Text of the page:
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Social Learning Matters

The views expressed are those of the author and do not necessarily reflect the views of ASPA as an organization.

By Christine Springer
August 7, 2015

The question of how education has changed over the past 30 years depends on how we look at education as a whole. If you reflect on education as a way to plan for the future, it has not changed much. However, if you think about the advances in the approaches, methods or techniques of teaching in education, a lot has changed.
The incorporation of computers in learning and education systems is evidently the greatest change. In the 1930s, record players, tape players, ditto-machines and reel-to-reel projectors were some of the common instruments teachers used in their lessons. Today, computers are the dominate factor in education. The use of black boards, white boards and chalk have been replaced with smart boards, LCD projectors, video streaming, document scanners and Skype. Students can do their own research on the Internet for content instruction. Technology has opened up the world and has increased expectations from schoolchildren, although some maintain that students get lazier as technology gets stronger and more information is available to them.

social learning

According to Project Tomorrow, 32 percent of K-12 teachers in 2014 reported they used flippers (videos found online and transmitted to students at home) to teach. The term “flipped classroom” is attributed to Jonathan Bergmann and Aaron Sams. Both are Colorado educators who pioneered the use of screen casting and video podcasting in 2006, using them to deliver content for their high school science classes. Today, the term is commonly used to describe an instructional strategy to help build increased interaction with students during face-to-face class time. Even students with hearing impairments have access to system machines that help boost their hearing capability. Students are now able to proceed with learning at their own pace. They are able to replay audio lectures or video clips and more conveniently, slow learners do not slow down their classmates.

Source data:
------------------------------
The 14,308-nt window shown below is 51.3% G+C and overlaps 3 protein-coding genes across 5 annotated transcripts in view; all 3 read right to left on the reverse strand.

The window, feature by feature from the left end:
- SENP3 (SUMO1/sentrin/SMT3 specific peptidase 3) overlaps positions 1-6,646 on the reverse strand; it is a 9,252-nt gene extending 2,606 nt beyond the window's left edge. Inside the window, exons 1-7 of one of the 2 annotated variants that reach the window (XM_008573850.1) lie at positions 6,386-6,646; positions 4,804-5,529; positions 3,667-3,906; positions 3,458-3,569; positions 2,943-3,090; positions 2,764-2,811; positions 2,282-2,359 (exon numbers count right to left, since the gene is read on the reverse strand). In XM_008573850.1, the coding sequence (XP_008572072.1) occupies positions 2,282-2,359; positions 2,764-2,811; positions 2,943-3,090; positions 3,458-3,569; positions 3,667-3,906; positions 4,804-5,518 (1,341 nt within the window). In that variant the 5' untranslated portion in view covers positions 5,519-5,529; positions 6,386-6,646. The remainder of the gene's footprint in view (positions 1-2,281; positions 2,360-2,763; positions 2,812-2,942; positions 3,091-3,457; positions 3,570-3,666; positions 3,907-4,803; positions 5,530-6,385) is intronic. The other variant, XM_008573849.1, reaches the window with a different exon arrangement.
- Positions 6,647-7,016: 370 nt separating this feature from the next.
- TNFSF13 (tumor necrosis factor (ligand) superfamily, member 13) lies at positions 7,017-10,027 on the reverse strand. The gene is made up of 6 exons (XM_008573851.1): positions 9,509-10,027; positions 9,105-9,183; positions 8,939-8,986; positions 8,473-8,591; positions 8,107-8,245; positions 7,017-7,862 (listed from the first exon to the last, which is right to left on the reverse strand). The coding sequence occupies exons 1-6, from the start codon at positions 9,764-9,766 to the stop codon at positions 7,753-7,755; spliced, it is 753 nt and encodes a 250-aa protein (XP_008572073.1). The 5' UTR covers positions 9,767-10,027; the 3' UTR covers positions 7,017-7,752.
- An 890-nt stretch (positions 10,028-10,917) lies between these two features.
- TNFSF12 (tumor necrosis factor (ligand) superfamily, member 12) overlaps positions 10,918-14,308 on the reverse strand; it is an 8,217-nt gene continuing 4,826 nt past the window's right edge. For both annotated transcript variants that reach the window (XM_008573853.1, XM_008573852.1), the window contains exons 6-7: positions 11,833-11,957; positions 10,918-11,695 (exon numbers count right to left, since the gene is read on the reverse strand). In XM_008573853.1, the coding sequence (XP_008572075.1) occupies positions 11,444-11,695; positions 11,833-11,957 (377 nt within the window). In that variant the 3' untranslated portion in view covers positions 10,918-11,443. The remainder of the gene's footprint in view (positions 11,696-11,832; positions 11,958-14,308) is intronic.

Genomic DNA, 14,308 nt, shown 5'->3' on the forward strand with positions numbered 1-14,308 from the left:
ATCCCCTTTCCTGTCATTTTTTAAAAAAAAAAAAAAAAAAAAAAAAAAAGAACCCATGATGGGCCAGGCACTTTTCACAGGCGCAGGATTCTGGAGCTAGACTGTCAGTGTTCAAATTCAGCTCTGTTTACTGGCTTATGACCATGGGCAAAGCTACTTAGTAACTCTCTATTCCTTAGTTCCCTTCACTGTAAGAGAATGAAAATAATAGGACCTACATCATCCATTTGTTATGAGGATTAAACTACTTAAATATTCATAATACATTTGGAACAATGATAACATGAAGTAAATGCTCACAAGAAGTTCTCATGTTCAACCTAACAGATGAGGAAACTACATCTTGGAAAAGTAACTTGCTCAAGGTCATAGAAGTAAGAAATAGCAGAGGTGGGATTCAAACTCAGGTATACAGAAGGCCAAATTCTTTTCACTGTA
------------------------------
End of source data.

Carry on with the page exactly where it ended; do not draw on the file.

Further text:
While the number of online high school and college courses increases every year, social interaction and learning remain critical to student knowledge enhancement. Online courses rarely incorporate effectively social interaction. Social learning is defined as the acquisition of knowledge and skills through methods that are collaborative, immediate, relevant and presented in the context of an individual’s work and learning environment. It is important because it incorporates social media, gaming, real-time feedback and advanced at-this-time-and-place methodologies.

The first step in developing a social learning system is to define competencies to be achieved and to develop feedback systems to assess those competencies. The second step is to create a context-based learning system that changes daily based upon performance and experiences in the personal and learning environment.